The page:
Notable deaths last week
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William Watts Biggers, the co-creator of the cartoon "Underdog," the mild-mannered canine shoeshine boy who turned into a caped superhero to rescue his girlfriend, Sweet Polly Purebred, has died. He was 85.
The native of Avondale Estates, Ga., worked for the New York City advertising firm DFS when he accepted an assignment from the agency's largest client, General Mills, to create television cartoons to promote its breakfast cereals. The most famous was "Underdog," which debuted on NBC in 1964.
A blacklisted screenwriter who later named names to Communist hunters during the McCarthy era has died in California. Richard Collins was 98.
Collins was one of 19 writers and directors called by the House Un-American Activities Committee in 1947 in a probe of supposed Communist subversion in Hollywood. He wasn't asked to testify but 10 who refused to answer questions about their beliefs were jailed in what has widely been called a witch hunt.
Collins was subpoenaed again in 1951 and identified more than 20 colleagues as Communist sympathizers. He later expressed regrets.
He went on to have a three-decade career in TV writer and producer on shows including "Bonanza" and "Matlock."
Edgar Douglas "Doug" Kenna II, the quarterback of West Point's 1944 undefeated national championship team and former president of the National Association of Manufacturers, has died. He was 88.
Rabbi David Hartman, one of the world's leading Jewish philosophers and a promoter of both Jewish pluralism and interfaith dialogue, has died in Israel. He was 81.
Three-time world table tennis champion Zhuang Zedong, a key figure in the groundbreaking "pingpong diplomacy" between China and the United States, has died, China's official Xinhua News Agency reported. He was 72 and had struggled with cancer since 2008.
Edith Houghton, the first female scout in Major League Baseball, has died at the age of 100.
After a playing career that included a stint with the Philadelphia Bobbies, Houghton worked for the Philadelphia Phillies from 1946-52, and also had a decorated career in the military.
Rem Vyakhirev, the man who helped create Russia's state-run Gazprom natural gas giant and led it for nearly a decade, has died at 78. The cause of death wasn't given.
Jazz musician Donald Byrd, a leading hard-bop trumpeter of the 1950s who collaborated on dozens of albums with top artists of his time and later enjoyed commercial success with hit jazz-funk fusion records such as "Black Byrd," has died. He was 80.
John Kerr, the stage and film actor whose credits include the movie "South Pacific," the thriller "The Pit and the Pendulum" and a Tony Award-winning turn in "Tea and Sympathy," has died. He was 81.
He was perhaps best known for playing a sensitive prep school student who is bullied for being a suspected homosexual in Elia Kazan's 1953 Broadway production of "Tea and Sympathy." He went on to reprise the role in a 1956 film version.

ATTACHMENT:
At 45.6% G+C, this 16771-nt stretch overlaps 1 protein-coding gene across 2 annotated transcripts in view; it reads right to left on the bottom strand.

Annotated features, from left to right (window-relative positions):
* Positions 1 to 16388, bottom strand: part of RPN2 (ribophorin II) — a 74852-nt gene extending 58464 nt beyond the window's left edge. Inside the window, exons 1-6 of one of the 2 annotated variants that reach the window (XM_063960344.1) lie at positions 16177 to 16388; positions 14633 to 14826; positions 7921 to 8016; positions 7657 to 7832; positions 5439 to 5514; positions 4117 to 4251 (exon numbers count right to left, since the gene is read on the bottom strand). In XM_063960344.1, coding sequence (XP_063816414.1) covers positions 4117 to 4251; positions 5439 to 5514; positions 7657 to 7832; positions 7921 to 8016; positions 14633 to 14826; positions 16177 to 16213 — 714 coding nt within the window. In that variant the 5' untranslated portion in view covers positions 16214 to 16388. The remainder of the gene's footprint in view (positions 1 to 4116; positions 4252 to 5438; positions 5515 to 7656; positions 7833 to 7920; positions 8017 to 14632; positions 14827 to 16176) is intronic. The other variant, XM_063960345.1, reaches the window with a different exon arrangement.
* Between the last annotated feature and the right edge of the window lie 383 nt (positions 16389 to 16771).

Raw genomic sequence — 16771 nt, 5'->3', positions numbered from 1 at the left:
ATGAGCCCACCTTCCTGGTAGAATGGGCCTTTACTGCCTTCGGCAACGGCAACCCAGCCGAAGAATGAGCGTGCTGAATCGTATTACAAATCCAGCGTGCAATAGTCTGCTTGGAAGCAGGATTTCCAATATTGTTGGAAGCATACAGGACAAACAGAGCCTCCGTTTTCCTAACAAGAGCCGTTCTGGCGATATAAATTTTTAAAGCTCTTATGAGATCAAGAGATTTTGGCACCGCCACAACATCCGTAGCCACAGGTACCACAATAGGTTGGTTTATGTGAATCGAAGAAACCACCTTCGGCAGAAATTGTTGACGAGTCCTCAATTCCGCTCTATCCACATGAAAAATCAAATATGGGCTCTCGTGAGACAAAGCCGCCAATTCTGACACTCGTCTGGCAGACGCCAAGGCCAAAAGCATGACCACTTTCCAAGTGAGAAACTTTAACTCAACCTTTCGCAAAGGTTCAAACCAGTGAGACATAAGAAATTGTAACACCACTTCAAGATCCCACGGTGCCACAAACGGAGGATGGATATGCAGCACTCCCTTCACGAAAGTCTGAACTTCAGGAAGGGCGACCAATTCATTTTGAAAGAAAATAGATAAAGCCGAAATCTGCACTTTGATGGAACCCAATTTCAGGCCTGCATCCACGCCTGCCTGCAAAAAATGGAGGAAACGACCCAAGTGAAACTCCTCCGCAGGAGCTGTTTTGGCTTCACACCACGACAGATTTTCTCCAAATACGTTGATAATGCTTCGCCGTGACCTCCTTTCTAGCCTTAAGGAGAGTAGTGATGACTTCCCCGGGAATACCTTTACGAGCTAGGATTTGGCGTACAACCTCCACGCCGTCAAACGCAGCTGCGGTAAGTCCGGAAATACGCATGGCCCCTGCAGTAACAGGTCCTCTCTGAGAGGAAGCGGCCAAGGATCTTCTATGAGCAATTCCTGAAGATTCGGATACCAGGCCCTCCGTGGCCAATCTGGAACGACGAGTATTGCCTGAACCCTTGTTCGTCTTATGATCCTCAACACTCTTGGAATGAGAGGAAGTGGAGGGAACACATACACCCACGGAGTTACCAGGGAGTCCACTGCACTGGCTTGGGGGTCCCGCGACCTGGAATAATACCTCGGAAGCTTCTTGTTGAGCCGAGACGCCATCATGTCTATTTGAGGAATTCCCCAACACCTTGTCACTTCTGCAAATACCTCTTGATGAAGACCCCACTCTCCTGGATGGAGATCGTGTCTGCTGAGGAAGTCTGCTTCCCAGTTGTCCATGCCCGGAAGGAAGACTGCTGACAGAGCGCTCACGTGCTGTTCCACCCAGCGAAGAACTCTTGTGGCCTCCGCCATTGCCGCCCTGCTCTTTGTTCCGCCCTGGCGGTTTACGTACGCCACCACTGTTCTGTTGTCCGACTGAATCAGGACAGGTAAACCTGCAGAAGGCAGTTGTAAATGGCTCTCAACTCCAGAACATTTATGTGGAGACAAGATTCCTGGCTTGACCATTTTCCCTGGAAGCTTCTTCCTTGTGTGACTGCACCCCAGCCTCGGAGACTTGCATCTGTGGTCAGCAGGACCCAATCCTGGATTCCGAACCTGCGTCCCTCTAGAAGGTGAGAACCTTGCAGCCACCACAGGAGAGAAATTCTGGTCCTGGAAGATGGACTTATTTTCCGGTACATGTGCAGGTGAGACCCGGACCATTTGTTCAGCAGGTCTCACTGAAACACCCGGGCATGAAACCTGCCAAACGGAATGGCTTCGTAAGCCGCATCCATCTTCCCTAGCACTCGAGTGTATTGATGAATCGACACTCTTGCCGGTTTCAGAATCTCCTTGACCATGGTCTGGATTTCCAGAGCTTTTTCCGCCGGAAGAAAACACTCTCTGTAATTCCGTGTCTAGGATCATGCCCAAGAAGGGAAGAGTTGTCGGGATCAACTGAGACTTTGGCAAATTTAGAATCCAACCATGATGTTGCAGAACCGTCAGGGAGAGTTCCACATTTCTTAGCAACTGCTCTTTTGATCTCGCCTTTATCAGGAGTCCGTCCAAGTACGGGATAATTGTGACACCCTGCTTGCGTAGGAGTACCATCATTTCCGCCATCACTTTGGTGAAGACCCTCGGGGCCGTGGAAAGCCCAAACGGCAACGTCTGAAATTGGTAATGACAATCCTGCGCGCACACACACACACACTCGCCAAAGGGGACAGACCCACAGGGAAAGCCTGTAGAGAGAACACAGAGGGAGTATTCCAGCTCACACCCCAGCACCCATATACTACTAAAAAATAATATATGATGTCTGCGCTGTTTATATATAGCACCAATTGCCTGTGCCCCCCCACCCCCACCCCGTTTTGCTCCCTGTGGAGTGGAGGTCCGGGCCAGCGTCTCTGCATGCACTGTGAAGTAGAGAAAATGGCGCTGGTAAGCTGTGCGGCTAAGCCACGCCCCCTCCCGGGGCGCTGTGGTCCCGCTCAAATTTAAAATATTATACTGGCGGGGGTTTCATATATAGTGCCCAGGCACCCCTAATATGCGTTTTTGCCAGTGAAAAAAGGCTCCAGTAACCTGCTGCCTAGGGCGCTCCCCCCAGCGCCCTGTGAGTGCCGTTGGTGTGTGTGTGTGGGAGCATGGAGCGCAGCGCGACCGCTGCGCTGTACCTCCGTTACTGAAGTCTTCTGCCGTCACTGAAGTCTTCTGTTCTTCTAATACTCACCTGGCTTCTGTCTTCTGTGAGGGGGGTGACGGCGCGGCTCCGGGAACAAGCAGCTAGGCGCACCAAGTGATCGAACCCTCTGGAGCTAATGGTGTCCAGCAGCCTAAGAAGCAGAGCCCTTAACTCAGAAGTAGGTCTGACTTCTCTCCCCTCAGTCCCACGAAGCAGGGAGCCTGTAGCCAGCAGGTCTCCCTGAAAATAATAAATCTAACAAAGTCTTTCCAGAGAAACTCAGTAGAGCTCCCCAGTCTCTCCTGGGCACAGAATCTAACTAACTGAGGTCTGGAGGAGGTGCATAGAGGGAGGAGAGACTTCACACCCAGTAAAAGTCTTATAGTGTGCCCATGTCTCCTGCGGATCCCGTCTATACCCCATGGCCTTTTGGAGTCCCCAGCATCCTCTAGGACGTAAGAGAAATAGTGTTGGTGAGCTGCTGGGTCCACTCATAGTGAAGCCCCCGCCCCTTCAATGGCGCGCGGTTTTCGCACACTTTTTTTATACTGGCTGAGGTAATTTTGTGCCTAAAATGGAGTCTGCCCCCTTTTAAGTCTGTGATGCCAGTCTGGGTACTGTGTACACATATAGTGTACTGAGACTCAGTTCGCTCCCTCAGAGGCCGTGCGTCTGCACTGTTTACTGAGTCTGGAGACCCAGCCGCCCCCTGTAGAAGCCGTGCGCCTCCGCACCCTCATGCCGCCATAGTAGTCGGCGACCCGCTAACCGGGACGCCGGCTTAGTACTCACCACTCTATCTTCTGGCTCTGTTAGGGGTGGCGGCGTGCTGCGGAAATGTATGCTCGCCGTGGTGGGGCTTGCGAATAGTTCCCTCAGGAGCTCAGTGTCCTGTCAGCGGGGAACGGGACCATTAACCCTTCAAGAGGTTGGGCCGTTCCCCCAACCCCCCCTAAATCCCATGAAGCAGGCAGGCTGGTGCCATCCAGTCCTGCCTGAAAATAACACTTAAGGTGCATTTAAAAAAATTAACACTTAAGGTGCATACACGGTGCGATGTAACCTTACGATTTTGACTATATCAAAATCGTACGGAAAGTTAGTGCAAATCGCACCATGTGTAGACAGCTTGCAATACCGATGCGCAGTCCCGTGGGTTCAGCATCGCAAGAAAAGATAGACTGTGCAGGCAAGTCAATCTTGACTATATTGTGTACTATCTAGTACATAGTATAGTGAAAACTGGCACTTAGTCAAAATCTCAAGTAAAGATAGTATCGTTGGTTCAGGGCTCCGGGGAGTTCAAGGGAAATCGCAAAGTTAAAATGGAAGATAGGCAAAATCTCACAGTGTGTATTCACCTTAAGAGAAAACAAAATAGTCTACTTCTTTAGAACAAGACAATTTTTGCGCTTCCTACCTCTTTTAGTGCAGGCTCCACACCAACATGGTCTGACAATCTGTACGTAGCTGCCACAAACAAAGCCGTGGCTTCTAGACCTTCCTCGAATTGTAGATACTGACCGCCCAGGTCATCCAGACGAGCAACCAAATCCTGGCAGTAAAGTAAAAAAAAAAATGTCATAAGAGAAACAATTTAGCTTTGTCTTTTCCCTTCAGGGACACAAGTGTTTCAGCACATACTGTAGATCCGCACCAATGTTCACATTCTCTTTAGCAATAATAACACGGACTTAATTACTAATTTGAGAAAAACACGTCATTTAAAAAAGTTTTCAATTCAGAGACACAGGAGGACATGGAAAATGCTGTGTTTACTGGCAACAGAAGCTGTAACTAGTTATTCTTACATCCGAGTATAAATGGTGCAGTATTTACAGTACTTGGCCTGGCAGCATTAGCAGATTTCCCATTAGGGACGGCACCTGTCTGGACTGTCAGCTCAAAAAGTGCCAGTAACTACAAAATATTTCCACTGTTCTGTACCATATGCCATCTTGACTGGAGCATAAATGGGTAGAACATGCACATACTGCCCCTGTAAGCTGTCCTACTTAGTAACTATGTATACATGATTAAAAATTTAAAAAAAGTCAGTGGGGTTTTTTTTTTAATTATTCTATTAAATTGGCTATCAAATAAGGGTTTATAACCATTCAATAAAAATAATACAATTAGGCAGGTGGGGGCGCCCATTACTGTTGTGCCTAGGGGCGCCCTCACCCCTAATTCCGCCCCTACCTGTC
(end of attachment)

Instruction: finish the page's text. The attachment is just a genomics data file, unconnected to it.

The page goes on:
Charlie Morgan, a chief warrant officer in the New Hampshire Army National Guard who fought to repeal the federal law that bars her wife from receiving benefits to help care for their daughter, has died. She was 48.
Morgan died at a hospice in Dover after a battle with breast cancer. She was a nationally recognized advocate in the effort to repeal the Defense of Marriage Act. She was a plaintiff in a federal lawsuit in 2011 saying the act violated her constitutional rights.
Former Hofstra athletic director and official in football, basketball and lacrosse Jim Garvey has died. He was 70.
Bass player Rick Huxley, one of the founding members of the Dave Clark Five, has died. He was 72.
Huxley played on the band's signature hits from the era when they briefly rivaled the Beatles in popularity.
Their best-known songs included "Bits and Pieces" and "Glad All Over." They enjoyed a large following in the United States after appearances on The Ed Sullivan Show.
The band, with a middle-of-the-road pop rock sound, was known for drummer Clark's driving beat and exuberant vocals. But it faded after several years when harder-edged bands such as Cream, the Jimi Hendrix Experience and the Doors rose to popularity. The Dave Clark Five broke up in 1970 after 12 years together.
American philosopher and constitutional law expert Ronald Dworkin, a liberal scholar who argued that the law should be founded on moral integrity, has died at the age of 81.
"If we manage to live a good life well, we create something more," he wrote. "We write a subscript to our mortality. We make our lives tiny diamonds in the cosmic sands."
The man credited with designing the famed blue star logo of the Dallas Cowboys has died.
The Cowboys say Jack Eskridge died at 89.
According to the team website, Eskridge was one of coach Tom Landry's first hires in 1959, the year before the Cowboys' debut season. It was he who designed the white-bordered blue star used after the Cowboys began with a white star.
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